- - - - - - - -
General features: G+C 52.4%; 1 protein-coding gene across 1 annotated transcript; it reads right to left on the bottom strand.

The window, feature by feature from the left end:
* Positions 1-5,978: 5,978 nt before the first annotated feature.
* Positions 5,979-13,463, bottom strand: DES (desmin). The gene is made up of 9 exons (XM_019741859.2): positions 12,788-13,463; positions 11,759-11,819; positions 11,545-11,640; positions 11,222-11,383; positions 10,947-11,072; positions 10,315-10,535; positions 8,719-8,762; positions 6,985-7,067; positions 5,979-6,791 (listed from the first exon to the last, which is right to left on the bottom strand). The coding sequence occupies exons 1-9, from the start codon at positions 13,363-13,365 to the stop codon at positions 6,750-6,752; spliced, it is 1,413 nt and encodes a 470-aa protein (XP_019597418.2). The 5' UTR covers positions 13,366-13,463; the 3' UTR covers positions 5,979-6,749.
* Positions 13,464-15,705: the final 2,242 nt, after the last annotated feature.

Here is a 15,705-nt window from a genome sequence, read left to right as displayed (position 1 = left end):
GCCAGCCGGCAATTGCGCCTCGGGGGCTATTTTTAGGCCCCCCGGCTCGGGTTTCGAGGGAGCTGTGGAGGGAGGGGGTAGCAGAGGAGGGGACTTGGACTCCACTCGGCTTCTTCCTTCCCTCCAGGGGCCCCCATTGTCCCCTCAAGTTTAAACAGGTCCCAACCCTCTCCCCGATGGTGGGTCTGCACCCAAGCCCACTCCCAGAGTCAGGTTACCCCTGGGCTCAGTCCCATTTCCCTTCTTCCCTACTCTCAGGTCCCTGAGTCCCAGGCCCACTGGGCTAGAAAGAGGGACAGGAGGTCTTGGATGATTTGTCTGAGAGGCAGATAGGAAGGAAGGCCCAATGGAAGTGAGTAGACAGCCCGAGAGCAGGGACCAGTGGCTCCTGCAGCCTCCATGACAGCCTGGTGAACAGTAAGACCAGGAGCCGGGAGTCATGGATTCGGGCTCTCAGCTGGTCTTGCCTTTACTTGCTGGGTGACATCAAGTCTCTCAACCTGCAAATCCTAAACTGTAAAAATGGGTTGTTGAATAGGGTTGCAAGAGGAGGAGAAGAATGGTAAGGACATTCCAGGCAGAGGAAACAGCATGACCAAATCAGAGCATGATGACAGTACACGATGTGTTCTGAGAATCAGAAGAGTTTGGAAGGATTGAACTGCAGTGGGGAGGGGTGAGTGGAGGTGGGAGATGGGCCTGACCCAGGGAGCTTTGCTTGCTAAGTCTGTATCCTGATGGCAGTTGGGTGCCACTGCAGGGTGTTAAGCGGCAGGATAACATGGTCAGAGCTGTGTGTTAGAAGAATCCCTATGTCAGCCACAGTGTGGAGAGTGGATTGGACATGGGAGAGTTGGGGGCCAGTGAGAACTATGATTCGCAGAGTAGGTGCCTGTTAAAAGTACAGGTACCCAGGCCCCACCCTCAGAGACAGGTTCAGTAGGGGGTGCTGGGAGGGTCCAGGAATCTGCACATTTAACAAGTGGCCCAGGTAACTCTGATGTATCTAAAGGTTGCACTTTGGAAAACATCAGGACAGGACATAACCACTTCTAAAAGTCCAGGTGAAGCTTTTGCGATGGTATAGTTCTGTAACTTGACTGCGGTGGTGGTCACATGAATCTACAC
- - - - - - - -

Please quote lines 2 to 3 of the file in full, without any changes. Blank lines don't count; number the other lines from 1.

The window, feature by feature from the left end:
* Positions 1-5,978: 5,978 nt before the first annotated feature.